Готовить (imperfective verb) is for:
- Cooking in general (I never cook rice = Я никогда не готовлю рис); or
- The process of cooking (What are you doing? Cooking. Что ты делаешь? Готовлю).
Приготовить (perfective verb) means make something cooked.
- I need to cook rice = Мне нужно приготовить рис.
- Have you cooked your meal? = Ты приготовил еду?
- Have a rest, I'll cook the dinner. = Отдохни, я приготовлю ужин.
Note that "приготовить", as a perfective verb, cannot be used in present tense. The forms that look similar to those of "готовить" in present tense, for "приготовить" are, in fact, future tense.
- Он готовит = He is cooking.
- Он приготовит = He will cook (have cooked).
Most Russian verbs are in pairs of perfective and imperfective.
I'm dumb, I forgot that готовим is a verb, so obviously ready would be an adjective in Russian готовы! :)
Yes, I got that. I just didn't know what to call the word ready. It isn't really an adjective, it's more... an adverb or something. I corrected the mistake! :)
"ready" is an adjective. The verb приготовить has also a meaning "to get (something) ready" / "to prepare"
Shouldn't it be гото́вый in the singular or гото́вые in the plural? Why is the й/е missing?
"Готовы" is a short (plural) form of the adjective. Sometimes it is preferred to the full form.
So should I regard готовые and Готовы as synonyms? Are Готовы and Готовый pronounced the same? Does the ые -> ы shortening work for any "ый" adjective?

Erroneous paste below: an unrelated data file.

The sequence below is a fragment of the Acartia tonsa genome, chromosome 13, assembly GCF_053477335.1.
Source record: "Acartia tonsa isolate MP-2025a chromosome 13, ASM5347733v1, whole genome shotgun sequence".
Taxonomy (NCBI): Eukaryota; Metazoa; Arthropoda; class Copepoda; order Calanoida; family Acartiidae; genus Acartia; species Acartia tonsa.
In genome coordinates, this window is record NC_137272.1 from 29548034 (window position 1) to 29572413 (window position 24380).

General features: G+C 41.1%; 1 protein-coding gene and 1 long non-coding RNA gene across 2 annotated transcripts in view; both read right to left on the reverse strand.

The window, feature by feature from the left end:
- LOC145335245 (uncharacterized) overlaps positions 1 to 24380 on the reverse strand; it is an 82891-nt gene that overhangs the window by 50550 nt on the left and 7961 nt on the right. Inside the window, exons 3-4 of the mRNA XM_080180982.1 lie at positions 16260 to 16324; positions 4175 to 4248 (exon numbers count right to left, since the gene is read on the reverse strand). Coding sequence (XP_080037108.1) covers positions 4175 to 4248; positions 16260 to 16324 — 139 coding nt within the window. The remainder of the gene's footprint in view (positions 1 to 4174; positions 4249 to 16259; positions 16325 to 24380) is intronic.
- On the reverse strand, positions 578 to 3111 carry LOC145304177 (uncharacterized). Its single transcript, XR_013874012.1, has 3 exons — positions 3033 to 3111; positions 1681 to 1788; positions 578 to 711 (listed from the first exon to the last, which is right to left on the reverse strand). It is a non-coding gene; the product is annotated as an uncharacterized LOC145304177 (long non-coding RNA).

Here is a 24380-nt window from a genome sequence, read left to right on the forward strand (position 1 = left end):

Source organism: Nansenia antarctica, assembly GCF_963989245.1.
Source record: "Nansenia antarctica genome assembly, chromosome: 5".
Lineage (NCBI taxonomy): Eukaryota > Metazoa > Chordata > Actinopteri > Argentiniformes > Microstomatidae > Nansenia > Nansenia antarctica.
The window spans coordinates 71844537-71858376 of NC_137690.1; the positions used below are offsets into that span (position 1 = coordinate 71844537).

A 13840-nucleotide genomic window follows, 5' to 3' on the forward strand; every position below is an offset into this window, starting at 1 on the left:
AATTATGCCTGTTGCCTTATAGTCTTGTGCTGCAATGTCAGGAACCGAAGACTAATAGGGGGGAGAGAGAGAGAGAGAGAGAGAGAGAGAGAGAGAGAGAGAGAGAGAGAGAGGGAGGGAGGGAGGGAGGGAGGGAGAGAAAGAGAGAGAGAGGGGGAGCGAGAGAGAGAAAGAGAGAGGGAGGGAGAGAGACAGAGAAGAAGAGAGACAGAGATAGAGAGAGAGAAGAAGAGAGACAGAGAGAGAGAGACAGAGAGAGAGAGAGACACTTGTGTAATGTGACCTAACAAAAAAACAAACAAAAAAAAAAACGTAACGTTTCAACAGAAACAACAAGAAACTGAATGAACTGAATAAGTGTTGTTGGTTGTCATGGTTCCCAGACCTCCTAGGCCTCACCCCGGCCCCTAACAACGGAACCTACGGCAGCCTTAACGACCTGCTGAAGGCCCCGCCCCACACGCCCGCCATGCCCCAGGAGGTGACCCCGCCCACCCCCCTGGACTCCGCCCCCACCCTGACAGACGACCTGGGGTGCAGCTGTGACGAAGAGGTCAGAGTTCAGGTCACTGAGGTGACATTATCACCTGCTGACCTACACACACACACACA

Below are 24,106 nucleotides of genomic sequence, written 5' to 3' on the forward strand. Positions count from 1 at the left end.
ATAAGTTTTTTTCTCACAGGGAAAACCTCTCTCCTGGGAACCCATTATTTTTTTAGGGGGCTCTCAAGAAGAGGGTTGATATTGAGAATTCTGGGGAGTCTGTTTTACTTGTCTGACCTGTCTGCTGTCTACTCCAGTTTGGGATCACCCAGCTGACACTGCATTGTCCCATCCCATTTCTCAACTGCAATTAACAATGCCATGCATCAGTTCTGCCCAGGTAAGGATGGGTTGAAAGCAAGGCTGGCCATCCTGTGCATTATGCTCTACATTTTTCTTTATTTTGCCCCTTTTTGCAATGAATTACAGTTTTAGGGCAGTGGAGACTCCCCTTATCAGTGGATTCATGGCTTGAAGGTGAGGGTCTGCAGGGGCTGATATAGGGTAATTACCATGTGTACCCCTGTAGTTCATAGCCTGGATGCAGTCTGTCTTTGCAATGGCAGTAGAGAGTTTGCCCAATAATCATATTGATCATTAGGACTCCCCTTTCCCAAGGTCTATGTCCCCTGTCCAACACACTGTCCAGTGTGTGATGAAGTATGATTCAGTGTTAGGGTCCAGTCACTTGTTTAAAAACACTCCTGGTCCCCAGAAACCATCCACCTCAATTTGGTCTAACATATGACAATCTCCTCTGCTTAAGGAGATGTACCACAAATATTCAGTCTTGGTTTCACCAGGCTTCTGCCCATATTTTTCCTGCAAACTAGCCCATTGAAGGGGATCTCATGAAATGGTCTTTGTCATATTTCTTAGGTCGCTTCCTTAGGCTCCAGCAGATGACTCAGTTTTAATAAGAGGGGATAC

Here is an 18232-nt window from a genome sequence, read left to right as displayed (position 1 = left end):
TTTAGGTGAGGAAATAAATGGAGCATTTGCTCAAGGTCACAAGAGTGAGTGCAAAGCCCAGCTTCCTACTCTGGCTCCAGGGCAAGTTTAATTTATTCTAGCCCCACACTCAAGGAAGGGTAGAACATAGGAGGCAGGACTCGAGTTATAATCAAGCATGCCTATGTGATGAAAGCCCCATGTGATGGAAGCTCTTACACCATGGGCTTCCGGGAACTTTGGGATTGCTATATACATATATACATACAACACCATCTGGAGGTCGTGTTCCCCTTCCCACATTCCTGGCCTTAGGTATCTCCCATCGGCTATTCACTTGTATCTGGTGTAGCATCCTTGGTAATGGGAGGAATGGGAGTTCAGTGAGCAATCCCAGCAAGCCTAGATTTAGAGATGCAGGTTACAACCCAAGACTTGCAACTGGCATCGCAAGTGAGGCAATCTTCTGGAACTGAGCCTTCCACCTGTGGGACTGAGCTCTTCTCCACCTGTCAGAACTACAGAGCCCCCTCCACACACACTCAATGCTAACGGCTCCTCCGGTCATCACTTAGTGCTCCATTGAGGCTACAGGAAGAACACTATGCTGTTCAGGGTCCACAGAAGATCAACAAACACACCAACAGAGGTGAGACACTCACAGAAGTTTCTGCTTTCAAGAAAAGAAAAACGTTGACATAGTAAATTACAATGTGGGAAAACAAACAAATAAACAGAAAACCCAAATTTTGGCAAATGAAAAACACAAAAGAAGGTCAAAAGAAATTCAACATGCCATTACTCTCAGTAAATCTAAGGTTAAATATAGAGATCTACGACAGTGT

These are not exactly synonyms, rather forms of the same word. They are not pronounced the same, in "готовый" there is a "й" sound at the end.
Short forms are not used for every adjective. I'm not ready to provide you with a rule (being a native speaker, I just know what sounds right). Try searching "short adjectives in Russian" on Google.
It could - as the answer to the question "Что вы там делаете? Еду готовите?" The full answer could be "Нет, мы не готовим, мы просто чай пьём"
Is there a particular problem with translating 'готовим' as 'prepare' in this context? Or is it just more contextually appropriate to say 'cook'.
No problem. Consider this dialog: "Вы готовите внука к школе?" "Нет, мы не готовим. Дети готовят". 'Are you preparing your grandson for school?' 'No, we aren't. Our children /His parents are.'
Does that only mean "No, we do not cook"? Can it also mean "No, we are not cooking"? If not, how would you say "No, we are not cooking"?
It surely can mean “No, we are not cooking, we are dong something else”.
«Нет, мы не готовим». Depending on the situation, this sentence may mean either “We don’t cook” or “We aren’t cooking”. And if you add something like «вот уже два месяца», it will turn into “No, we haven’t been cooking for two months”.